Teaching and Learning in Higher Education Series
Smartphones, laptops, tablets: college students are reading on-screen all the time, and digital devices shape students’ understanding of and experiences with reading. In higher education, however, teachers rarely consider how digital reading experiences may have an impact on learning abilities, unless they’re lamenting students’ attention spans or the distractions available to students when they’re learning online.
Skim, Dive, Surface offers a corrective to these conversations—an invitation to focus not on losses to student learning but on the spectrum of affordances available within digital learning environments. It is designed to help college instructors across the curriculum teach digital reading in their classes, whether they teach face-to-face, fully online, or somewhere in between. Placing research from cognitive psychology, neuroscience, learning science, and composition in dialogue with insight from the scholarship of teaching and learning, Jenae Cohn shows how teachers can better frame, scaffold, and implement effective digital reading assignments. She positions digital reading as part of a cluster of literacies that students should develop in order to communicate effectively in a digital environment.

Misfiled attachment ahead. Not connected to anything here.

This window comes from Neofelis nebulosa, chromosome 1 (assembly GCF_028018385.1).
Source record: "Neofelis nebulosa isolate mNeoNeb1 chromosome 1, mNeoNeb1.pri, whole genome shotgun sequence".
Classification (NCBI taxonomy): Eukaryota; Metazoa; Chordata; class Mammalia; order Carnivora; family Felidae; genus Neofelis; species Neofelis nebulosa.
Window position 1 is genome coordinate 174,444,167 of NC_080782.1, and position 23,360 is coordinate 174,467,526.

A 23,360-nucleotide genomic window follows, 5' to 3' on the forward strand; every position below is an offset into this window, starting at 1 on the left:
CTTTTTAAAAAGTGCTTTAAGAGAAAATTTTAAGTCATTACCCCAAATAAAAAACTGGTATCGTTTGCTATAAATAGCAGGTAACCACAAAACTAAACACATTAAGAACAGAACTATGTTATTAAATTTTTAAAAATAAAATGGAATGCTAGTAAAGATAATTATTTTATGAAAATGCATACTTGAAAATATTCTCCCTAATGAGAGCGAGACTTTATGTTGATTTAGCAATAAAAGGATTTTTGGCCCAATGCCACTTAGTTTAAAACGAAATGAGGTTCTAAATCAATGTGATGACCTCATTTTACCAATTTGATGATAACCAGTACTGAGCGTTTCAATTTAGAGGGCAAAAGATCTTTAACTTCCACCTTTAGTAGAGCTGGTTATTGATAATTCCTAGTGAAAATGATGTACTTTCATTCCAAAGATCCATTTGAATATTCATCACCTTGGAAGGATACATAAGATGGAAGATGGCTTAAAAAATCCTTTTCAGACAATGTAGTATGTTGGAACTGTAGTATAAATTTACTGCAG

Introduction: Why Teach Digital Reading?
Part 1. Skim
Understanding Historical, Affective, and Neurological Perspectives on Reading Technologies
1. The Chained Book: A Historical Overview of Reading Technology in Higher Education
2. The Held Book: How Our Feelings for Books Impact How We Teach Reading
3. The Brain on Books: What the Neuroscience of Reading Can Tell Us about Reading on Screens
Part 2. Dive
Exploring the Digital Reading Framework to Promote Deep Reading Practices
An Introduction to the Digital Reading Framework: Curation, Connection, Creativity, Contextualization, Contemplation
Part 3. Surface
Critically Approaching the Adoption and Use of Digital Reading Technologies
9. The Ethical Implications of Digital Reading: Grappling with Digital Archiving, Readerly Privacy, and Evidence of Our Reading
Conclusion: Principles, Practices, and Futures for Digital Reading
Appendix: Tools for Digital Reading
Jenae Cohn writes and speaks about teaching and learning in digital spaces. She works as an academic technology specialist in the program in writing and rhetoric at Stanford University. Find more at www.jenaecohn.net.
“An important, accessible contribution to conversations about digital reading.”
Ellen Carillo, coauthor of Reading Critically, Writing Well